With over 15 years experience in the world of modelling, advertising and media, in 2016 WINK Models CEO and founder Taryn Williams decided to extend her entrepreneurial business skills further – launching online influencer and talent platform theright.fit. A two-sided marketplace that sees major brands and advertising agencies book campaigns using different creative talent such as influencers, bloggers, and photographers, the platform is expanding at a rapid pace – now hosting 6,500+ names on its books.
As the middle (wo)man between brands and influencers, Taryn has paid privy to A LOT of the behind-the-scenes negotiations when it comes to what brands are looking for when it comes to booking talent. Which is why we thought she was the perfect person to chat to about the different guidelines influencers should adopt when it comes to approaching brands for campaigns. Below, she outlines her 6 key tips for nailing the brief…
“When a brand looks for a social media influencer to do a campaign, what are they looking for? Sure, how many followers you have is one criteria, but there is a lot more to it than that. As demand from brands for influencers increases, so does the competition amongst the growing number of social media influencers. So how can you stand out and become an in-demand influencer for brands?
The answer is to give brands what they are looking for, before they even ask. Here are what brands want when they are choosing influencers:
It goes without saying that in order to be an influencer, you need to be influential. Prove this with numbers such as the amount of social media followers you have and the average number of comments and likes per post. But don’t stop there. Also share the types of comments you receive and how engaged your audience is, testimonials from brands you have worked with before, and consider including case studies that demonstrate how your posts have been influential for brands along with the brand sentiment of those sponsored posts.
Have this all put together in a well-presented kit with some background information about yourself and your profile. Include contact details plus headshots that they can share with their marketing and creative team. This will already make you stand out from many other influencers.
Brands don’t only want to know about you and your influence, they want to know who your audience is or at least who your target audience is. That way they can see if you are the right fit. Make sure you know your demographic breakdowns, and you can utilise free and easily available tools to access detailed follower information to provide to brands.
What interests do you share with your followers? For example, what do you tend to focus on (food, parenting, fashion, destinations to visit), and what types of brands are you happy to work with? This is not only important for brands to know if you are relevant to the campaign, but is helpful for you so you aren’t wasting time telling brands that you aren’t able to be genuinely enthusiastic about their product. Include examples of case studies of previous campaigns that you have been involved in so that brands can visualise what you can do for them and can also see what success can look like.
Be authentic! Your tone, personality, opinions, post content, and style of photos need to be consistent and in line with who you are. One of the main reasons a brand chooses to run an influencer campaign over a traditional advertisement is because they want to buy into an authentic person of influence – so only take on campaigns that are true to who you are and fit with your brand. And do not compromise to suit a brand. Authenticity is what followers and brands are drawn to.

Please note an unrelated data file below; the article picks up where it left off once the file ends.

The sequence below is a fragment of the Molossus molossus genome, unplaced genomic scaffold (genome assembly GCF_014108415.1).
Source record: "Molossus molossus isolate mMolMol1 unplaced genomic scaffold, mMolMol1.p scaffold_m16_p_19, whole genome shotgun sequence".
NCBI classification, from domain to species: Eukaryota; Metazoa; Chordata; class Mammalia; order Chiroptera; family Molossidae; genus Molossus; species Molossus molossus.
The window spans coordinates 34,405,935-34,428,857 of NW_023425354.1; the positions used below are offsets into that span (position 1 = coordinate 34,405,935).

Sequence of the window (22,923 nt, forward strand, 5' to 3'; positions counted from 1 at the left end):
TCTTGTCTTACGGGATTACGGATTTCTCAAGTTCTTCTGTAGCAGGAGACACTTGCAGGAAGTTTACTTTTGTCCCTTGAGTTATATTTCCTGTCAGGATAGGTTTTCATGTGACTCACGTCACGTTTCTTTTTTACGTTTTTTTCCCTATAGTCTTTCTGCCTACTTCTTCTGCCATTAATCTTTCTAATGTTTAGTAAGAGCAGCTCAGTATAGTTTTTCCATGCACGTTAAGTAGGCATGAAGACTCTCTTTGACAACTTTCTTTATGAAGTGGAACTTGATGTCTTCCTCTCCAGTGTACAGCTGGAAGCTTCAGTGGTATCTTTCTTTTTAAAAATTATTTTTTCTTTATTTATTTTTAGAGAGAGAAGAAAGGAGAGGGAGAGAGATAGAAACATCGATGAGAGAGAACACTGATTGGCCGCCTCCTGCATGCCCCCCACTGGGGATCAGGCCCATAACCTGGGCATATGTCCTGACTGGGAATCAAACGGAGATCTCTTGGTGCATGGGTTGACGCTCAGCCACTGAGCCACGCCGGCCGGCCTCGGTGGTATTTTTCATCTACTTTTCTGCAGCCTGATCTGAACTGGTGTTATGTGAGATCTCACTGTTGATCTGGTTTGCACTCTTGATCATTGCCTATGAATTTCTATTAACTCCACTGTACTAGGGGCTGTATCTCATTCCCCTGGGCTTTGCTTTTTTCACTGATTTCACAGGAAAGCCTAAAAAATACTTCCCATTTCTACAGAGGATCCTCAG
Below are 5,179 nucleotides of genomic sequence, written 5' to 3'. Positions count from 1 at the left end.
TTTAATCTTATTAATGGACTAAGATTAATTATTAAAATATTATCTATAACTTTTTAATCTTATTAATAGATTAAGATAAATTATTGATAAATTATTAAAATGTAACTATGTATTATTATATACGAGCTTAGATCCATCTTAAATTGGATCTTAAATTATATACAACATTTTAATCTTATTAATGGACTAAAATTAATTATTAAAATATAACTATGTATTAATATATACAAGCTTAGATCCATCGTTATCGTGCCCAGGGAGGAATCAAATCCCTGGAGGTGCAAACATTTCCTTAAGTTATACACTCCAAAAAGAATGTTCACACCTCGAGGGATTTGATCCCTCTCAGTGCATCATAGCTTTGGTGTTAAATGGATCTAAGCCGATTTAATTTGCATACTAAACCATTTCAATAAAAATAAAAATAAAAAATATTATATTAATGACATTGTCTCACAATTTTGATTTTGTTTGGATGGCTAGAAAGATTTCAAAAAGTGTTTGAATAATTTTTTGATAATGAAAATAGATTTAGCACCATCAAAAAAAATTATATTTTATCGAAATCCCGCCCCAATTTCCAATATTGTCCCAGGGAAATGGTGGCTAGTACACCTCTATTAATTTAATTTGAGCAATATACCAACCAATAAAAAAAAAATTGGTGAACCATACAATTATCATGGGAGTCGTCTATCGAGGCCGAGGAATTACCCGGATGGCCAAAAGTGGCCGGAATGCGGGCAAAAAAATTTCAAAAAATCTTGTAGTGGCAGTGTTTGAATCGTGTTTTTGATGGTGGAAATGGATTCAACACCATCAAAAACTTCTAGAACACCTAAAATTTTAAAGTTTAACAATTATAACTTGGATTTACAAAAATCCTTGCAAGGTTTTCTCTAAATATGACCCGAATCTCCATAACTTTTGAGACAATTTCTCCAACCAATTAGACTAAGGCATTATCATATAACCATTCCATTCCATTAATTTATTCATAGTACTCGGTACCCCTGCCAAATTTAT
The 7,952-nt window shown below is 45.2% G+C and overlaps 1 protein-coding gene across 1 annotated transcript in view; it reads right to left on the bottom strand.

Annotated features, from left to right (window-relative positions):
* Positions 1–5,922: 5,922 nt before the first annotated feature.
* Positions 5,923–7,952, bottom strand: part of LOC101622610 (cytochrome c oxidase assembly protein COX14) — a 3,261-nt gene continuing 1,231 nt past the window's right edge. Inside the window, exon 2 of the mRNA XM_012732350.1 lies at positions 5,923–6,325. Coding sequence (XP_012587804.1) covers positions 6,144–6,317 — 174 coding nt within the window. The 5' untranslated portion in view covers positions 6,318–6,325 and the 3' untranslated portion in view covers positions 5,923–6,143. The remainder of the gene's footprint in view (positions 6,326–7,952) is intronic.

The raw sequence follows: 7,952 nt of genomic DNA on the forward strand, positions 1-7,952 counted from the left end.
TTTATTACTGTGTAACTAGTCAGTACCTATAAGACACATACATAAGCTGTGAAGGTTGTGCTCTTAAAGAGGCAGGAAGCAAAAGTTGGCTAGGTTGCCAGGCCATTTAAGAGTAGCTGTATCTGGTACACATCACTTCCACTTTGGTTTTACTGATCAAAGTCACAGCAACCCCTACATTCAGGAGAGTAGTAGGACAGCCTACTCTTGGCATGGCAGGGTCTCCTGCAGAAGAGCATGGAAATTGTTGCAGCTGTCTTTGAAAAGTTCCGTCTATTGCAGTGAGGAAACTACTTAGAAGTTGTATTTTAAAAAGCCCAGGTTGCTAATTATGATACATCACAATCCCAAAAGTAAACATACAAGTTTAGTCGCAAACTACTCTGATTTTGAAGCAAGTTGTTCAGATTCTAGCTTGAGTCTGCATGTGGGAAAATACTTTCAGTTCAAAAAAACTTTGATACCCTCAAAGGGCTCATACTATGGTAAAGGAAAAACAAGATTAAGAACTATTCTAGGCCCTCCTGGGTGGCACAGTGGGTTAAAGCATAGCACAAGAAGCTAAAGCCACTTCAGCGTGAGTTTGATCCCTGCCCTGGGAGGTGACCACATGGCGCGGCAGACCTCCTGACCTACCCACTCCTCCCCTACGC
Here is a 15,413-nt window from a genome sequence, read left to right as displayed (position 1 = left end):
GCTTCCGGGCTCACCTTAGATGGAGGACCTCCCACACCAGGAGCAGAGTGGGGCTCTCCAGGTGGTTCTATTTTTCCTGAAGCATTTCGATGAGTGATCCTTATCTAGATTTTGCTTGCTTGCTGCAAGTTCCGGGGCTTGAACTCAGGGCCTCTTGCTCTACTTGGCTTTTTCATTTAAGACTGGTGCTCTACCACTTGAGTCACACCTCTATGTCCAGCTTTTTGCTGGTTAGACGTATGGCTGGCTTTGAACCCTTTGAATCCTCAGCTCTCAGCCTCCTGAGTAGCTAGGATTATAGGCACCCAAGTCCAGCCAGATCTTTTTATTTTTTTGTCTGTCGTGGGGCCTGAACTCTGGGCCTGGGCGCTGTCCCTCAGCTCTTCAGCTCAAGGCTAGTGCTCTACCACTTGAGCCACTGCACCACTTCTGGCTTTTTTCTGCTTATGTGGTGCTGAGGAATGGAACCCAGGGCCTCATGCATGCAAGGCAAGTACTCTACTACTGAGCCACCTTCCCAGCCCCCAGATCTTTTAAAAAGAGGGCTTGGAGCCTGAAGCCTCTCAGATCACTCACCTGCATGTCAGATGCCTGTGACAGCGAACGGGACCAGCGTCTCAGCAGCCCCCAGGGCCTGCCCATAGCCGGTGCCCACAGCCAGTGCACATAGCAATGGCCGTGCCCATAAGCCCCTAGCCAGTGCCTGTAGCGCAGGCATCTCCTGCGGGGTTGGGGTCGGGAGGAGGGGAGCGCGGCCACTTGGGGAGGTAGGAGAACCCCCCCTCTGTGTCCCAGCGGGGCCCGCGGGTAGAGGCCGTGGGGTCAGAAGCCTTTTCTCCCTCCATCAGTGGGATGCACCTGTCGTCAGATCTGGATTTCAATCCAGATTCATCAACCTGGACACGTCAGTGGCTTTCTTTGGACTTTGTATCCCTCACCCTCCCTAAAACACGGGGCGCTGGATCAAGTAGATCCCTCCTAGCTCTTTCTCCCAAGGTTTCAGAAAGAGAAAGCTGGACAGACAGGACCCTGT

What do brands get when they deal with you? For example, will you write your own words for posts (we recommend you do, so it is authentic!)? Do you come up with your own ideas for photos? What can you do to help promote their brand? For instance, can you suggest long-term campaigns with multiple posts, do you post on multiple platforms (Instagram, Facebook, blog posts etc), do you create videos, can you attend events, and can you feature in brand campaigns or do you only run your own?
The final piece to this puzzle is to be professional and easy to work with. Your posts might be playful, adventurous, and lighthearted, but when you are communicating with brands you need to remember that as potential clients you must be professional. Not only does this help get brands across the line, it also helps them come back for more when they are considering other campaigns in future. So be friendly, approachable, well-spoken and courteous in your communication. And importantly, make sure you have a sense of urgency when responding to brand enquiries – it could be the difference between you winning or losing a campaign.
Be very clear about your rates and don’t offer discounts (every brand will want a discount once you start, and this just leads to disappointment for you, them or both!). Make sure the brief is very clear so that expectations are managed and you and the brand are on the same page. Set dates for your activity and stick to them. Share results from your posts so they can see the return on their investment – it makes them more likely to work with you more than once.
Combining these keys with an impressive following will make you a go-to influencer and unlock the doors of profitable campaign opportunities. And that means you’ll be able to continue making money from doing what you love.”